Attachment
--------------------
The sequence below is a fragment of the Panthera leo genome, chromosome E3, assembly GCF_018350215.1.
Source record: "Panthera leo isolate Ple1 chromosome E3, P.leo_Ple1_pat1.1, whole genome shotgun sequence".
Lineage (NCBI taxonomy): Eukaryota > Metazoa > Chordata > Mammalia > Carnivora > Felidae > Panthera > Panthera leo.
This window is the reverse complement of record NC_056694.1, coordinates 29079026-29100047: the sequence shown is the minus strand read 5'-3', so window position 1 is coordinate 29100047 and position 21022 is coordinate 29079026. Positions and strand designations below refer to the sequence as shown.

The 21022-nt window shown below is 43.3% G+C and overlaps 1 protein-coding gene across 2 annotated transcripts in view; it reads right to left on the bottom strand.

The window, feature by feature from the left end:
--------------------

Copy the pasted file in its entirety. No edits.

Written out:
The sequence below is a fragment of the Panthera leo genome, chromosome E3, assembly GCF_018350215.1.
Source record: "Panthera leo isolate Ple1 chromosome E3, P.leo_Ple1_pat1.1, whole genome shotgun sequence".
Lineage (NCBI taxonomy): Eukaryota > Metazoa > Chordata > Mammalia > Carnivora > Felidae > Panthera > Panthera leo.
This window is the reverse complement of record NC_056694.1, coordinates 29079026-29100047: the sequence shown is the minus strand read 5'-3', so window position 1 is coordinate 29100047 and position 21022 is coordinate 29079026. Positions and strand designations below refer to the sequence as shown.

The 21022-nt window shown below is 43.3% G+C and overlaps 1 protein-coding gene across 2 annotated transcripts in view; it reads right to left on the bottom strand.

The window, feature by feature from the left end: